Show that $C=\{x: Ax\le 0\},$ where $A$ is an $m\times n$ matrix, has at most one extreme point, the origin.

I tried to do the proof by contradiction but I don't know how to continue.

Attempt: (By contradiction)

Let's suppose $C$ has more than 1 extreme point, i.e. 2 extreme points, let's say $x,y\in C$ are such that

if $x=\lambda x_1+(1-\lambda)x_2,x_1,x_2\in C,\lambda\in(0,1),$ then $x=x_1=x_2$.

Similarly, $y=\lambda y_1+(1-\lambda)y_2,y_1,y_2\in C,\lambda\in(0,1),$ then $y=y_1=y_2$, by definition.

Also we have that $Ax\le0,Ay\le0$ and the same happens for $x_i$ and $y_i$.

What can I do from here?

Could anyone help me, please?


Take $x\in C$ non zero. We will show that $x$ is not an extreme point.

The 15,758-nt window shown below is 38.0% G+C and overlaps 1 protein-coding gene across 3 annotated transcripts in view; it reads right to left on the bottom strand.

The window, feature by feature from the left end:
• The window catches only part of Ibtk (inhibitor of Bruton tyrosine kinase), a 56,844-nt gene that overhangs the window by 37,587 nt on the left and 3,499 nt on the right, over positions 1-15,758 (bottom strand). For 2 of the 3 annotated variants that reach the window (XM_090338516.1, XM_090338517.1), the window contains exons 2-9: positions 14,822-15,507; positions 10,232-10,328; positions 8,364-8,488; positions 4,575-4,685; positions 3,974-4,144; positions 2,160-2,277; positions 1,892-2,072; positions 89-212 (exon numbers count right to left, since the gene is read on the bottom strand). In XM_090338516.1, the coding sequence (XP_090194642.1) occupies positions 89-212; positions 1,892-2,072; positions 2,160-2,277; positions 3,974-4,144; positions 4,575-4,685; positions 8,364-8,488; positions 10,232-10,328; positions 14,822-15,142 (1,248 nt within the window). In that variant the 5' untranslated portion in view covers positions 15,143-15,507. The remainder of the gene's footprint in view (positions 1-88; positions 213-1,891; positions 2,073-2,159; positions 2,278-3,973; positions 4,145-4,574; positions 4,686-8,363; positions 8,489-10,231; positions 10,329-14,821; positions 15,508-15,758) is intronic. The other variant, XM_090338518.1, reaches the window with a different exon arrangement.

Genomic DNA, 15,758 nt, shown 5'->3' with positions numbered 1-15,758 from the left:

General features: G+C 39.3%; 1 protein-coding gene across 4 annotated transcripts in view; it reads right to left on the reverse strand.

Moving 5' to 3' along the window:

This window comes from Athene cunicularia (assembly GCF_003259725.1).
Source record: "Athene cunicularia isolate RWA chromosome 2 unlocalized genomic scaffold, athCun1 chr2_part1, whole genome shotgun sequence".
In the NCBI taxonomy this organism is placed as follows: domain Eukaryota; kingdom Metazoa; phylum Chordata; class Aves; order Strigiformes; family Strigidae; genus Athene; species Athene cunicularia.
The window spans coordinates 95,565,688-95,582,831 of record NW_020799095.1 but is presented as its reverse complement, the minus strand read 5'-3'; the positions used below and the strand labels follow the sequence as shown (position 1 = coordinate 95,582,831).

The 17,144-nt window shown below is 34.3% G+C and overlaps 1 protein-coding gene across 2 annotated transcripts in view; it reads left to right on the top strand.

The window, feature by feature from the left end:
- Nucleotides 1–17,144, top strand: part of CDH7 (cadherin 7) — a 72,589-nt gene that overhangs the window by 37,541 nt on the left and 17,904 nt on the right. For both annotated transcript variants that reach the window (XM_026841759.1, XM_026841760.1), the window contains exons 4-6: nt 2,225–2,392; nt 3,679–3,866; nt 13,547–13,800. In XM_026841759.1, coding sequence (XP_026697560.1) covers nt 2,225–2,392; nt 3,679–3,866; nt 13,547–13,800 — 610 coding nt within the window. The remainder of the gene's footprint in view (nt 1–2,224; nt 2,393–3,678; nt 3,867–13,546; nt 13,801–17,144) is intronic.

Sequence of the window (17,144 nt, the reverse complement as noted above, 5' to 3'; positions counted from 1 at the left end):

Since $Ax\leq 0$ it implies that $A(2x)\leq 0$ therefore $2x \in C$. Also $0\in C$.

Now, notice that $$x= \frac{1}{2} \cdot 2x+\frac{1}{2} 0.$$

Hence, $x$ is not an extreme point.

  • 2
    $\begingroup$ You beat me to it (+1). $\endgroup$
    – quasi
    Feb 1 '18 at 6:03
  • $\begingroup$ Wow, you came back Clark:) $\endgroup$
    – user441848
    Feb 1 '18 at 6:04

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